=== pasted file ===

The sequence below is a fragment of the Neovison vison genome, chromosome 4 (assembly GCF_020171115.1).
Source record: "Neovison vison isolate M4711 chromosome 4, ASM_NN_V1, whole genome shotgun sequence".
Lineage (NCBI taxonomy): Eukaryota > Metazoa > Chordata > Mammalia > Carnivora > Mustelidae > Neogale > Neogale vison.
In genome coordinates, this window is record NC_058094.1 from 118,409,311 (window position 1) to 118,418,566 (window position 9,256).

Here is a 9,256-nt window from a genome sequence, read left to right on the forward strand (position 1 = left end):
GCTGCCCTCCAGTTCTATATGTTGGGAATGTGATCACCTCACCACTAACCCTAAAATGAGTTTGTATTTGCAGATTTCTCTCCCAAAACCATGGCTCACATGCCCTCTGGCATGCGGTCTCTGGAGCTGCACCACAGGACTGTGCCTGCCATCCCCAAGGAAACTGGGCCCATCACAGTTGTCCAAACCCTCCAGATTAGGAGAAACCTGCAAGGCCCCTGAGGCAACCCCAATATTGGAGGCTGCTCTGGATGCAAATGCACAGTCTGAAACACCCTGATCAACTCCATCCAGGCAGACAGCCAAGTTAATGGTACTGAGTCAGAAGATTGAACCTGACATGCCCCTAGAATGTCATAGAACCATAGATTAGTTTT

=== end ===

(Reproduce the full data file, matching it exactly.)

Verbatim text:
The sequence below is a fragment of the Neovison vison genome, chromosome 4 (assembly GCF_020171115.1).
Source record: "Neovison vison isolate M4711 chromosome 4, ASM_NN_V1, whole genome shotgun sequence".
Lineage (NCBI taxonomy): Eukaryota > Metazoa > Chordata > Mammalia > Carnivora > Mustelidae > Neogale > Neogale vison.
In genome coordinates, this window is record NC_058094.1 from 118,409,311 (window position 1) to 118,418,566 (window position 9,256).

Here is a 9,256-nt window from a genome sequence, read left to right on the forward strand (position 1 = left end):
GCTGCCCTCCAGTTCTATATGTTGGGAATGTGATCACCTCACCACTAACCCTAAAATGAGTTTGTATTTGCAGATTTCTCTCCCAAAACCATGGCTCACATGCCCTCTGGCATGCGGTCTCTGGAGCTGCACCACAGGACTGTGCCTGCCATCCCCAAGGAAACTGGGCCCATCACAGTTGTCCAAACCCTCCAGATTAGGAGAAACCTGCAAGGCCCCTGAGGCAACCCCAATATTGGAGGCTGCTCTGGATGCAAATGCACAGTCTGAAACACCCTGATCAACTCCATCCAGGCAGACAGCCAAGTTAATGGTACTGAGTCAGAAGATTGAACCTGACATGCCCCTAGAATGTCATAGAACCATAGATTAGTTTT